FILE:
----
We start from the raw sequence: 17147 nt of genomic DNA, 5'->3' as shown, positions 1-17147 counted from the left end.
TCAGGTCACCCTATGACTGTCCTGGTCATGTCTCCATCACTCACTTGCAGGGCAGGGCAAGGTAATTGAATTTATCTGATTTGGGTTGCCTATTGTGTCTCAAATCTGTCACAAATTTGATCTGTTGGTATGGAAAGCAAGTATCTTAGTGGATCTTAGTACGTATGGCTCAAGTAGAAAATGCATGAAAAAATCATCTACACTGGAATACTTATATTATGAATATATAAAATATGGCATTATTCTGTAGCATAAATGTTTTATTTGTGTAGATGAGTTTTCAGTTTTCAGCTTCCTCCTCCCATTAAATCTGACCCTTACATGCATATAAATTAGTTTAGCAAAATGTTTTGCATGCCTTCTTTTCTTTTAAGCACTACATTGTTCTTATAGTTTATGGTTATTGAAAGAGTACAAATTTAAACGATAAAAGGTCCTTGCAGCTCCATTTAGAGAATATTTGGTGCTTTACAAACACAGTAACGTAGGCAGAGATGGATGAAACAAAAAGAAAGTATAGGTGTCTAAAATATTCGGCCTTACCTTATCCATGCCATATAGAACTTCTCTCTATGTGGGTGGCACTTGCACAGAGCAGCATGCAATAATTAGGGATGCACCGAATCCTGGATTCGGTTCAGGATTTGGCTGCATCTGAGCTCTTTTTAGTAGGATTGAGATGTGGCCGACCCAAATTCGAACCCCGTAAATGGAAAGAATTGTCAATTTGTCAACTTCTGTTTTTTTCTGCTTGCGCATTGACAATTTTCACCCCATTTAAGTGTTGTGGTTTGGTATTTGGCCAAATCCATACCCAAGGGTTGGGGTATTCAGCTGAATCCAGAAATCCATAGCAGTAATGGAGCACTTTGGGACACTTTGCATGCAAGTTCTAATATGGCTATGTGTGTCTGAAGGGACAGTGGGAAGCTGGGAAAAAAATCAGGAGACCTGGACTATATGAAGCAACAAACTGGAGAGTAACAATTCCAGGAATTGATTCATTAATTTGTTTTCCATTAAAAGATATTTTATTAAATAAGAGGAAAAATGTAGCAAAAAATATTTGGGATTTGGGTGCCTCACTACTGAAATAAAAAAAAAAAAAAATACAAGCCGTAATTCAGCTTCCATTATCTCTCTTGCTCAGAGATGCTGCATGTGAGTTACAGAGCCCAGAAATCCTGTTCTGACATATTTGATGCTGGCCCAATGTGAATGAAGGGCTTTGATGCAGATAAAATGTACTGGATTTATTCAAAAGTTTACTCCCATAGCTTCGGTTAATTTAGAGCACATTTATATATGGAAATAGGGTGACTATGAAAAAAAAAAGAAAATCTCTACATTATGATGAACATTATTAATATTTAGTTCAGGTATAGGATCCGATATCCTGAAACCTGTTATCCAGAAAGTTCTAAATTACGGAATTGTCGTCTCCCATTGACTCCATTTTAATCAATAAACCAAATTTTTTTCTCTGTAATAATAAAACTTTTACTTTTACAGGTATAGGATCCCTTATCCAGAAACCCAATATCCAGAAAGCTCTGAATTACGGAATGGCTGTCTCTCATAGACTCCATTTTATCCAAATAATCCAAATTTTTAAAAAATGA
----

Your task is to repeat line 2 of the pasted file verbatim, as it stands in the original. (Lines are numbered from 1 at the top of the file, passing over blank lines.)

TCAGGTCACCCTATGACTGTCCTGGTCATGTCTCCATCACTCACTTGCAGGGCAGGGCAAGGTAATTGAATTTATCTGATTTGGGTTGCCTATTGTGTCTCAAATCTGTCACAAATTTGATCTGTTGGTATGGAAAGCAAGTATCTTAGTGGATCTTAGTACGTATGGCTCAAGTAGAAAATGCATGAAAAAATCATCTACACTGGAATACTTATATTATGAATATATAAAATATGGCATTATTCTGTAGCATAAATGTTTTATTTGTGTAGATGAGTTTTCAGTTTTCAGCTTCCTCCTCCCATTAAATCTGACCCTTACATGCATATAAATTAGTTTAGCAAAATGTTTTGCATGCCTTCTTTTCTTTTAAGCACTACATTGTTCTTATAGTTTATGGTTATTGAAAGAGTACAAATTTAAACGATAAAAGGTCCTTGCAGCTCCATTTAGAGAATATTTGGTGCTTTACAAACACAGTAACGTAGGCAGAGATGGATGAAACAAAAAGAAAGTATAGGTGTCTAAAATATTCGGCCTTACCTTATCCATGCCATATAGAACTTCTCTCTATGTGGGTGGCACTTGCACAGAGCAGCATGCAATAATTAGGGATGCACCGAATCCTGGATTCGGTTCAGGATTTGGCTGCATCTGAGCTCTTTTTAGTAGGATTGAGATGTGGCCGACCCAAATTCGAACCCCGTAAATGGAAAGAATTGTCAATTTGTCAACTTCTGTTTTTTTCTGCTTGCGCATTGACAATTTTCACCCCATTTAAGTGTTGTGGTTTGGTATTTGGCCAAATCCATACCCAAGGGTTGGGGTATTCAGCTGAATCCAGAAATCCATAGCAGTAATGGAGCACTTTGGGACACTTTGCATGCAAGTTCTAATATGGCTATGTGTGTCTGAAGGGACAGTGGGAAGCTGGGAAAAAAATCAGGAGACCTGGACTATATGAAGCAACAAACTGGAGAGTAACAATTCCAGGAATTGATTCATTAATTTGTTTTCCATTAAAAGATATTTTATTAAATAAGAGGAAAAATGTAGCAAAAAATATTTGGGATTTGGGTGCCTCACTACTGAAATAAAAAAAAAAAAAAATACAAGCCGTAATTCAGCTTCCATTATCTCTCTTGCTCAGAGATGCTGCATGTGAGTTACAGAGCCCAGAAATCCTGTTCTGACATATTTGATGCTGGCCCAATGTGAATGAAGGGCTTTGATGCAGATAAAATGTACTGGATTTATTCAAAAGTTTACTCCCATAGCTTCGGTTAATTTAGAGCACATTTATATATGGAAATAGGGTGACTATGAAAAAAAAAAGAAAATCTCTACATTATGATGAACATTATTAATATTTAGTTCAGGTATAGGATCCGATATCCTGAAACCTGTTATCCAGAAAGTTCTAAATTACGGAATTGTCGTCTCCCATTGACTCCATTTTAATCAATAAACCAAATTTTTTTCTCTGTAATAATAAAACTTTTACTTTTACAGGTATAGGATCCCTTATCCAGAAACCCAATATCCAGAAAGCTCTGAATTACGGAATGGCTGTCTCTCATAGACTCCATTTTATCCAAATAATCCAAATTTTTAAAAAATGA